Dana Carvey always has a presidential impression handy : Wait Wait... Don't Tell Me! This week on "Wait Wait...Don't Tell Me," we are back with a brand new show from the Studebaker Theatre in Chicago featuring panelists Josh Gondelman, Skyler Higley, and Paula Poundstone. Plus, we quiz comedy legend Dana Carvey on a subject he knows nothing about in our "Not My Job" game.

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Dana Carvey always has a presidential impression handy

Dana Carvey always has a presidential impression handy

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Dana Carvey Ethan Miller/Getty Images hide caption

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Ethan Miller/Getty Images

Dana Carvey

Ethan Miller/Getty Images

In his seven years on Saturday Night Live, Dana Carvey created more iconic characters than anybody since the original cast: the Church Lady, Garth in Wayne's World, the Grumpy Old Man, Hans (or maybe it was Franz...). He's gone on to movies and TV shows, and like all great talents eventually do, he's become a podcaster.

Peter Sagal: When we have normal actors in the show, I ask them what role they're most often recognized. With every president, Saturday Night Live has one performer who performs that president in their sketches. And you quite famously were President George H.W. Bush. In fact, your imitation was so great that people started associating what you said with him. So everybody, for example, thought he always said that "it wouldn't be prudent." And he never said that.

Dana Carvey: Well, he might have said it once! But I said it a thousand times. After Reagan, I was just assigned George Bush Senior. And Jon Lovitz, he was assigned Dukakis. And then once Bush Senior won the election, Jon Lovitz called me to concede. But initially, there was nothing [to the impression], it took me a year to find a hook on it. And eventually it became a character that was so extreme. But he loved it.

PS: Well, that's what I wanted to ask you about, because you were out there making savage fun of him once a week for his entire term. And he actually loved it. He started doing appearances with you, right?

Yeah, we did charity events, we hung out, he would call me. He called me on Election Day 2004 when Dubya was up against John Kerry, out of the blue. And I just hear a voice go, "How ya doing, Dana?"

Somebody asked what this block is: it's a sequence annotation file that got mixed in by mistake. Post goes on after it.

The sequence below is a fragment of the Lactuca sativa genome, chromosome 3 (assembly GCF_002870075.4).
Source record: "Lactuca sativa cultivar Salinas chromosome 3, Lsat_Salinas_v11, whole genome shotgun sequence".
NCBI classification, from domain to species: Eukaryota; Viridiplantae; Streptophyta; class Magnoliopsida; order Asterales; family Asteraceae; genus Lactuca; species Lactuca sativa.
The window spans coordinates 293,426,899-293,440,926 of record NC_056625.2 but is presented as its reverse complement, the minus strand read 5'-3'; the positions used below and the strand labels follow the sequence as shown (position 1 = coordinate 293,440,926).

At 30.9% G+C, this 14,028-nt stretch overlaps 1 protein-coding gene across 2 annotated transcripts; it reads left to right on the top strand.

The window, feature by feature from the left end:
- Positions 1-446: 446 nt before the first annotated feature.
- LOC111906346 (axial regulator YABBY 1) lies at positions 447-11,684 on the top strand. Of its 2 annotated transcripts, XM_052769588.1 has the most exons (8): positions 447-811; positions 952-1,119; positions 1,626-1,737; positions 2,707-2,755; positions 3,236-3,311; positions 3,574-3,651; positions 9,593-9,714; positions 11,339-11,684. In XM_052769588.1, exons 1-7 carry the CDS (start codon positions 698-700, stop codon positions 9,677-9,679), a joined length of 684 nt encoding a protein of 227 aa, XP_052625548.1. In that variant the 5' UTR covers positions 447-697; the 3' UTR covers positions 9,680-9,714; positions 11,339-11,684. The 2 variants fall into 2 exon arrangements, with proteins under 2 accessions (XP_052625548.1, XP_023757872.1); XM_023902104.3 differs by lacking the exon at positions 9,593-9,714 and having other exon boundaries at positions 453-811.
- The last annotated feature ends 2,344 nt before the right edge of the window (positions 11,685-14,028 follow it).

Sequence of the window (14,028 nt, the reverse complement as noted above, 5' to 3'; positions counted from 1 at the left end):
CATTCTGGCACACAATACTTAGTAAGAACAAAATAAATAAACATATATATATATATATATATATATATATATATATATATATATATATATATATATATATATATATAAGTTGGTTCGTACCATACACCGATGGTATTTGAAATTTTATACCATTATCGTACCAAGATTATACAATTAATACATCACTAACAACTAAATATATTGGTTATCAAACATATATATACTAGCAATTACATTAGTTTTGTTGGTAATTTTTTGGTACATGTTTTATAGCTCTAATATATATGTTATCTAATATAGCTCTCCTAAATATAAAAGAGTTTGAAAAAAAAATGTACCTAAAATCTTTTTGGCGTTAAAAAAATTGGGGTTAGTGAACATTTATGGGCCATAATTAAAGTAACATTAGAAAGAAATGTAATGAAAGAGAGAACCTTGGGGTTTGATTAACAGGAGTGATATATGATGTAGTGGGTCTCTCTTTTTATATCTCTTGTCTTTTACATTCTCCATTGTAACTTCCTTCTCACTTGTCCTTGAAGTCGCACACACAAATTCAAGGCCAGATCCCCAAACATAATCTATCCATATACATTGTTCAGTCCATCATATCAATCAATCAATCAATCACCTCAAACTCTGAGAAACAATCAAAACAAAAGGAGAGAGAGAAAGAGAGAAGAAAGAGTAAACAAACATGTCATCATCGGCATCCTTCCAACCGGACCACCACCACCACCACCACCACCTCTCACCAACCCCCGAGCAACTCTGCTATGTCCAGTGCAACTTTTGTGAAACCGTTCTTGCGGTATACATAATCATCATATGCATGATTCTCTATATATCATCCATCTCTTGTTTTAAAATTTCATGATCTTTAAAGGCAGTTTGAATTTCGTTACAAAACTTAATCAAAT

Paula Poundstone: What did he want to talk to you about?

I said, "Isn't your son running for re-election TODAY?" He goes, "Yeah, but how are you doing?"

PS: You're well known for so many things, but significantly as an impressionist Do you have an impression of somebody that you're particularly proud of, like no one else does, but you can do this person.

The ones that I did that were the weirdest. I actively wanted to do Michael Caine only because I saw someone else do it and I just thought it was such a cool voice. And one day I kind of got it together, and I called up J.J. Abrams. We're sort of friendly, you know, the director, and I left a voicemail for him, playing it very straight, "J.J., this is Michael Caine. So I heard you're making one of those spaceship shows. I thought I'd put my hat in the ring. I know I'm a bit long in the tooth, but maybe this old geezer's got one more lap around the track."

PS: And did J.J. go for it?

He didn't, but that was a fun toy for me.

PS: Do you have a method?Like when somebody says, "Okay, we want you to imitate whomever, George H.W. Bush," whoever it might be at the moment, like a method for doing it?

I never try to, I don't study them much. When I interviewed James Austin Johnson, who does this brilliant Trump—

PS: I should jump in here. He's the guy who recently joined the cast of Saturday Night Live specifically to do Trump and Biden, he also does.

He's brilliant. So when I sat with him and I was so enamored of his Trump, and this guttural thing he did, that I started doing it. [Impersonating Donald Trump] But I told him, I learned it from him, and Trump talks like this, you can't get better than Wait, Wait. You know what? You gotta wait. You gotta wait because you know you're gonna wait. My only original hook was that he always sounds like he's pitching a family vacation. We're going to be going places like you wouldn't believe. And a lot of people don't think we should go there but don't want us to do it, but we're going to do it anyway and we're going to do a lot of things and you're going to be happy like you wouldn't believe. And it goes on.

PS: We understand that way back when, when you were both doing standup in San Francisco, Paula Poundstone came and lived with you and your wife.

PP: We did live together, and we had this great fantasy about having a pole that went from the living room down to the garage and that we would all just look at each other and go "Tahoe!" And then we would jump on the pole and slide into the cars. And then one night we decided, okay, we really were going to drive to Tahoe and it took SO LONG. Yeah, it turned out it wasn't much of a fantasy at all. It just took forever to drive to Tahoe!

We did stuff you do in your twenties. It was like, we had Old Yeller, [which] was one of our favorite movies or Paula's favorite movie. And we had an Old Yeller pancake breakfast, so we had special pancakes and I guess we had VHS or whatever reason, we watched Old Yeller about the dog dying and ate pancakes. It's just something you do!

This is an excerpt from Wait Wait... Don't Tell Me!, NPR's weekly news quiz. Have a laugh and test your knowledge with today's funniest comedians. Follow us on Apple Podcasts, Spotify or listen on NPR One, and you can find us on Instagram. Want to come out to our live shows at our new home at the Studebaker Theater in Chicago, IL or on the road? Just check out nprpresents.org.